After an eventful (and sometimes difficult) year for Soylent, co-founder Rob Rhinehart announced today that he will step down from his position as CEO of Shake Corporation. This position will be taken over by Bryan Crowley, president of Soylent's parent company, Rosa Foods.
In his post, Rhinehart said that since Soylent is no longer in the starting stage, he decided to take the reins to a new CEO with more experience in management and in the industry. Crowley joined Rosa Foods in June after twenty years of work. in the food industry, most recently as chief strategy officer at kombucha maker KeVita, acquired by PepsiCo in December 2016.
Rhinehart, who will continue as executive chairman and principal shareholder of Soylent, added that Crowley "has been the chairman of Soylent for most of the year and has already had an undeniable positive impact on our distribution , marketing, supply chain, organization – all the things that a good CEO should do.We have put together a three year roadmap for the company, and I have fully confident in the ability of the management team to execute it. "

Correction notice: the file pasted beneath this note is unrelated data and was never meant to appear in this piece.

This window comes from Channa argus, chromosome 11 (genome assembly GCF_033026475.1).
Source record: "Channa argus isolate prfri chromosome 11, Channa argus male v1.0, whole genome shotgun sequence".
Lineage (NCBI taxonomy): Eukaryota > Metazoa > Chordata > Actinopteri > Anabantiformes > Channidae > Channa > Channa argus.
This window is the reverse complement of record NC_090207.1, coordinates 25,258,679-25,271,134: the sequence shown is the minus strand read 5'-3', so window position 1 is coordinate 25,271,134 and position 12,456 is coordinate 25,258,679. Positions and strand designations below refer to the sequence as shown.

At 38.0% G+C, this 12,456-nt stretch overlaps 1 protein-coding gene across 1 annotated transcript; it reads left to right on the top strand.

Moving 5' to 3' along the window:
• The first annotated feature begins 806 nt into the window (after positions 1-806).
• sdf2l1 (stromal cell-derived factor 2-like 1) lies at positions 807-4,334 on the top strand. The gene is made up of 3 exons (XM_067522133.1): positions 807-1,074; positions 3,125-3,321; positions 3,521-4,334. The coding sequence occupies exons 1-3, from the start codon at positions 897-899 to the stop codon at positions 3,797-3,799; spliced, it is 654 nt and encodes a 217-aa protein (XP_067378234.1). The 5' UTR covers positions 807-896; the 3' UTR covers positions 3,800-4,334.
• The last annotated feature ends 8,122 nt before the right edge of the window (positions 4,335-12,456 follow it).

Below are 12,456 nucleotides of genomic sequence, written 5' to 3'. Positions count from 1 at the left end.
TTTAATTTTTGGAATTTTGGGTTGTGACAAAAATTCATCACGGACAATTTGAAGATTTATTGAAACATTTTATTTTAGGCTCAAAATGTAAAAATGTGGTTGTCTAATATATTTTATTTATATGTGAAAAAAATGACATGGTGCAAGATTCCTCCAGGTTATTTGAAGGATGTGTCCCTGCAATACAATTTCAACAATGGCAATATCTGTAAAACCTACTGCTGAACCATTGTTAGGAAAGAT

Soylent raised approximately $ 74.5 million in financing, including a $ 50 million GV series B round that ended earlier this year. Dubbed as an example of Silicon Valley's obsession with lifehacking when it was founded in 2013, Soylent nevertheless managed to become mainstream. He is now the bestseller in the category of meal replacement drinks from Amazon and started a distribution deal with 7-Eleven in July.
But he has also faced several setbacks recently. In the fall of 2016, Soylent discontinued production of Soylent Powder and Soylent bars after its products made some customers sick and then resumed shipping after reformulating its powder. Soylent received another blow in October when the Canadian Food Safety Agency said its products did not meet all the meal replacement requirements, which required it to stop selling until 39 that the problem be solved.
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